The day after I hiked up to Rainbow Falls, I decided to take another quick trip in the morning, to Blue Hole Falls. This is a short, half-mile hike to the waterfall, which flows out between cliffs into a pool of water. It is this pool of water that gives the falls its name. I figured a swift in-and-out hike, but it ended up a bit longer than expected.
Getting to the trail requires a sharp eye, to find the roads that lead to the trailhead. The directions say to turn onto Cassidy Bridge Road, but the sign is very hard to see, and it is really only identifiable by its number, rather than its name. So, I had missed it the first time, and then had to come back. After finding that, you have to turn left on to Rich Mountain Road, a very gravelly road, which leads to another gravel road, Cedar Creek Road. Finally, one has to park in an unlikely spot, a "road" called FS 2658. I use the term "road" very loosely, because one wouldn't want to drive on it without a very off-road vehicle, with a lot of clearance.
Anyway, I headed down the road with my camera bag, tripod, and hiking pack. After walking the road for a while, I saw a snail on a branch, and stopped to take some pictures. I was still playing with my new filters and different camera settings, but I feel like I got some good shots of the snail.
The road eventually leads to where a trail breaks off to the left, down a relatively steep embankment to a creek. To the right, there is a calm looking cascade, and to the left, the creek rushes by and you just see the water drop off out of sight. According to the directions, it just says "cross the creek". Easier said than done, it turns out. There are no easy stones to cross, except for a precarious ridge of rocks that are slippery. I decided to go, anyway, and it took some time to get across without falling in with all of my equipment or sliding down the rocks over the falls.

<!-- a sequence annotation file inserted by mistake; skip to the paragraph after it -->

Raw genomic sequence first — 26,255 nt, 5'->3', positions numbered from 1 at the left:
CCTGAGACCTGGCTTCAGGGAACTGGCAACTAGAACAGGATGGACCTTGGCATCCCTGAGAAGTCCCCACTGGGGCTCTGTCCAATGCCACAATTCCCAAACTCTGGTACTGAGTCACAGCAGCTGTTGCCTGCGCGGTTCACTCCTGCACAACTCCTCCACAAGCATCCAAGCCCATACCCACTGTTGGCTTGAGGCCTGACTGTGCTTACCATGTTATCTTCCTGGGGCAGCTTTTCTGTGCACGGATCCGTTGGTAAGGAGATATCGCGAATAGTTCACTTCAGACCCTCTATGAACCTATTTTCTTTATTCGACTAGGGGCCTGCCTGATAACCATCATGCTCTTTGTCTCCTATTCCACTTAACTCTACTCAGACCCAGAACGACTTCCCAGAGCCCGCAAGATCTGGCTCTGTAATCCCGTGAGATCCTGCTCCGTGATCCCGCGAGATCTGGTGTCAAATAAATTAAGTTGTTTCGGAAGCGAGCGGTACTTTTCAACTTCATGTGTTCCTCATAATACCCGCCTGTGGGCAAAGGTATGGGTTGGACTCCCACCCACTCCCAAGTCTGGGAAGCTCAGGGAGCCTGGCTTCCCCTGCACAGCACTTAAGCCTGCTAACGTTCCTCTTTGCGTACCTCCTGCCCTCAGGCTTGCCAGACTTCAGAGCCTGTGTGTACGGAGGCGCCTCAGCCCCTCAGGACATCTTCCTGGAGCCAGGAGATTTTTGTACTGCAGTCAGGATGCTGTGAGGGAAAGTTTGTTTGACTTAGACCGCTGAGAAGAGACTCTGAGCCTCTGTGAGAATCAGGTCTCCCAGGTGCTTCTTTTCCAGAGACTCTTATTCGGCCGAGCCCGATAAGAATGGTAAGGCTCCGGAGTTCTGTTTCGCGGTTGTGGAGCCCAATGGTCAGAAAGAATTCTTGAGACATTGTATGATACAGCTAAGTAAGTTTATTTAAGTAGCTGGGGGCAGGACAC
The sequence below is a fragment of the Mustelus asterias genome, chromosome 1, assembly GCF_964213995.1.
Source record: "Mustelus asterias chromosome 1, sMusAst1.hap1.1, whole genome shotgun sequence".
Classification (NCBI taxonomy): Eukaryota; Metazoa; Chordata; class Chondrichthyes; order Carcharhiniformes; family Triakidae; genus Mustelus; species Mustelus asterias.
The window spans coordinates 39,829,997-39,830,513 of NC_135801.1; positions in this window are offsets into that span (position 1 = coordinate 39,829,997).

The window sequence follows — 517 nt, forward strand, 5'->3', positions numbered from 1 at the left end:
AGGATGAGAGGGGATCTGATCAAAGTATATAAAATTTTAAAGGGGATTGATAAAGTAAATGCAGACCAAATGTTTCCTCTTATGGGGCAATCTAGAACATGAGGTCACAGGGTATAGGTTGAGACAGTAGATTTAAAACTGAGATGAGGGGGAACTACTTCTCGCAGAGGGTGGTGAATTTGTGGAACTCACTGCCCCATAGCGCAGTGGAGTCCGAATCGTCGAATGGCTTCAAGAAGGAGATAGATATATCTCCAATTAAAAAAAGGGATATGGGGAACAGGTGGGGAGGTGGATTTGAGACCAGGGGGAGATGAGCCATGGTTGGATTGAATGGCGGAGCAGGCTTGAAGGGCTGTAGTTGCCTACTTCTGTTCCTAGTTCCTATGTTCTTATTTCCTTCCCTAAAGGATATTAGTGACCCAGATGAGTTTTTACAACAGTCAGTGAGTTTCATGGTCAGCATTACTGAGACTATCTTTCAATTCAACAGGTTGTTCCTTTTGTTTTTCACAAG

Once I got to the other side, I slid around a bit more down an embankment, and traipsed over rough terrain to where I could see the falls from a narrow ridge of trail. I found a good spot and set up for some pictures. They weren't the best, but I didn't have much space to adjust. The trail continues on down to the pool at the bottom, but the trail was extremely narrow at that point, and I opted not to attempt it on my own with all of my equipment.
When I got back to the creek, I made the decision to cross without the rocks. I took off my boots and socks and just waded across. The bottom was still slick, but the water wasn't too high to endanger my camera bag, and I traversed the distance in a much shorter time. On the far bank, I got out my spare socks (I was glad I brought some), and after waiting for my feet to dry, I got my socks and boots back on and made my way back out.
This time, when I followed the trail, it looked different. In fact, it seemed easier and shorter. Once I got to the road, I realized that this was probably the correct trail down, not the one that I had originally took. So it is. Thus, my "brief" hike for the morning.